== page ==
Fortunately, according to Roberts, Queen Elizabeth, by this point a believer in what she was witnessing, had a rye retort for the soldier. Says Roberts, “Apparently, she said to him later, ‘Wouldn’t that be incredible if that stuff that he has in his pockets could tranquilize a 1,200-pound horse. What do you think it would do to him?’”
She then directed Corporal Major Pendry to accompany Roberts on the road for every stop of his 30-day U.K. tour in order that he might return and, “show [her] the trick.” Pendry did as asked, but the trick was ultimately on him.
Like any good trainer of horses or humans, Roberts didn’t give up on or disparage his skeptical companion, but instead set out to win the military man over to his side.
“Terry Pendry was with me for every single horse [during that tour], and at the end of it, he could do my work as well as I could,” Roberts says.
In fact, it was Roberts who eventually recommended Pendry—now a master of non-violent training methods—to be in charge of the Queen’s private horses.
If Queen Elizabeth II was predisposed to Monty Roberts’ methods when it comes to horse training, she may have come by it honestly. According to Roberts, the Queen once told him that during WWII, when her horses were secreted away to Windsor castle to protect them from the bombings, she had a beloved riding master who shared Roberts’ way of thinking.
“[The Queen] didn’t know my concepts, so that was a surprise to her. But she traveled through the younger part of her life believing that violence was not the answer to training horses,” says Roberts. “She was so pleased to find that [non-violence] was also the answer [to my methods], as opposed to just being a good thing to do.”
Unlike Roberts, however, the Queen not only wanted to adapt natural horsemanship methods, she wanted to share them with the world—using the American cowboy as her ambassador. “She said, there has to be a book,” Roberts recalls, “and not only does there have to be a book, but you have to take this to the world. I command it.”
Monty Roberts didn’t need to be asked twice. In the years that followed, he visited more than 40 countries, working with some 3,000 horses, providing live demonstrations of his methods and sharing his best-selling book, The Man That Listens to Horses.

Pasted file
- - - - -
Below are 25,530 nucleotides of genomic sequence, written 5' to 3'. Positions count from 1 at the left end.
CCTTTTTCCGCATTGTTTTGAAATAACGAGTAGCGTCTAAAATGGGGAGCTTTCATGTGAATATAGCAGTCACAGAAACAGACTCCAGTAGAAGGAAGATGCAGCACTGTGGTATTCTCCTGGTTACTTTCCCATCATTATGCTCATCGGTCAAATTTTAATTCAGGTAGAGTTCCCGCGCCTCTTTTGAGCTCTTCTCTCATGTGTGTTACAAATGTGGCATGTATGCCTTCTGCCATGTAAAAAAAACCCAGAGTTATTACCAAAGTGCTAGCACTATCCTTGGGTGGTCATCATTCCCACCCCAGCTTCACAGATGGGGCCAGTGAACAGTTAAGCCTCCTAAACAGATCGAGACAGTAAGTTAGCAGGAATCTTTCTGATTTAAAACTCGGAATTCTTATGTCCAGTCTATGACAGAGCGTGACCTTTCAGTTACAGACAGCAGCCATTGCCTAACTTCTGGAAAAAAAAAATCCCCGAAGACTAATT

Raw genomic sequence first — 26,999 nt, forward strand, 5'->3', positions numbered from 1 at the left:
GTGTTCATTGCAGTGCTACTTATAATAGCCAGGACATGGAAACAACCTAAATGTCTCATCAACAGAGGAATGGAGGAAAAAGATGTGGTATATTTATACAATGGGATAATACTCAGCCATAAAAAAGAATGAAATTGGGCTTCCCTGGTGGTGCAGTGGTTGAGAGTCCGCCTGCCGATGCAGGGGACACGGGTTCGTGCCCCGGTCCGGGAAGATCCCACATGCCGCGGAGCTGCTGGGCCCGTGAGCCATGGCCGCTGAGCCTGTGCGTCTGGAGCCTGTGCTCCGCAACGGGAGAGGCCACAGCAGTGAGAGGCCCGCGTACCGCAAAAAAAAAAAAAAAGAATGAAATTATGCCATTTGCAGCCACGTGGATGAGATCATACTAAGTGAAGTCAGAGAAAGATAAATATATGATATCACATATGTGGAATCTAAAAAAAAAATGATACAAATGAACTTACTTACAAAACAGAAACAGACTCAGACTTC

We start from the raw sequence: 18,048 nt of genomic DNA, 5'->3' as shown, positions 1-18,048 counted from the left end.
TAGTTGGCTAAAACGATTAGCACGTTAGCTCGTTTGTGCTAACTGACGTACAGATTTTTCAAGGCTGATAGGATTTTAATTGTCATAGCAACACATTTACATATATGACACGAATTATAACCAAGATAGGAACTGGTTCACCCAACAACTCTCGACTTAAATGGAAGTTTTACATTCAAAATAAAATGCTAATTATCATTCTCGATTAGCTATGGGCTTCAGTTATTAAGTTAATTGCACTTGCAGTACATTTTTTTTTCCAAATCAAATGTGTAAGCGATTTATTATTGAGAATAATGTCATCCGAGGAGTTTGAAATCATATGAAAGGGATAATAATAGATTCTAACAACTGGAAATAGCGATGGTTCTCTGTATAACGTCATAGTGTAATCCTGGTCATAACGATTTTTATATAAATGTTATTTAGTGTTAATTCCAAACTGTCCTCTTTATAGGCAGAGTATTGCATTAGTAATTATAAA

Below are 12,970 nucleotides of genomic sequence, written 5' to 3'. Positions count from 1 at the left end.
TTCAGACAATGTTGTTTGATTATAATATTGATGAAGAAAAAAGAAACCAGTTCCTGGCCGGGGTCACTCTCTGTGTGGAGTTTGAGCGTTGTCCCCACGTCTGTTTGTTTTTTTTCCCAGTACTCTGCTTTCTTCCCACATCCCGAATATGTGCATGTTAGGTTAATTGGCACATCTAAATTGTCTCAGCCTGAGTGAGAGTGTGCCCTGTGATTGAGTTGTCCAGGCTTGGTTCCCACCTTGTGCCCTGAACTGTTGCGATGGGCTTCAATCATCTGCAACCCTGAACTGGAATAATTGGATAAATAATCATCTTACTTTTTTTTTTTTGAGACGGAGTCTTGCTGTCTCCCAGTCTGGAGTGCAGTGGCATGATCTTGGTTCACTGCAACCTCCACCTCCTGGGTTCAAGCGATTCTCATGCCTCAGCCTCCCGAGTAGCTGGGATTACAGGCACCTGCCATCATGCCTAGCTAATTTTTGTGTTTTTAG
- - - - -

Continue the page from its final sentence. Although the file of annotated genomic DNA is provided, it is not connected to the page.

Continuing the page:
“[I visited] Scandinavia, Germany, and all the Southern European countries [which] would never have just let me come in. [I went to] Africa and even Australia,” Roberts says.
“If it wasn’t for the Queen, I never would have been accepted in these [places].”
Roberts says Her Majesty’s support eventually opened doors for him in ways that he could never have imagined. Among them: An honorary doctorate in animal psychology at the University of Zurich; and later, a chance meeting in 1991 with the Jacobs family of Gestüt Fährhof stud racing farm in Germany.
There, Roberts worked with the famed racehorse, Lomitas, who had been all but banned from the track due to his dangerous antics. With the cowboy’s retraining, Lomitas went on to win Horse of the Year, and later sired three generations of offspring that, according to Roberts, have earned more than $50 million in winnings.
More recently, Roberts’ work with polo legend Adolfo Cambiaso helped to reinvent the way polo ponies are broken and trained for the game.
“Polo was [fatally losing] horses at a rate of 52 percent [during] the breaking process. They were the toughest discipline [on horses] on the face of the earth,” says Roberts.
The introduction of his non-violent methods and Cambiaso’s support of them has helped to mediate that astounding figure, according to Roberts, in many ways revolutionizing the game of polo for the better.
Their quest all but completed, the Queen and the cowboy stayed in touch during numerous visits and more than 200 phone calls for the three decades of their acquaintance.
In September of 2022, after Queen Elizabeth II’s passing, Roberts traveled to the U.K. to say his final goodbyes. And while it’s unlikely that the Queen ever needed to convince Monty Roberts of the gifts that horses can offer us—or him, her—she may have imparted an even more valuable lesson on him. Namely, a belief in the potential of his fellow man to be open to something better, something kinder, when it’s finally presented to them.
Says Roberts, “I’ve come to know and love human beings a lot better since I went to Windsor Castle and worked for the Queen.”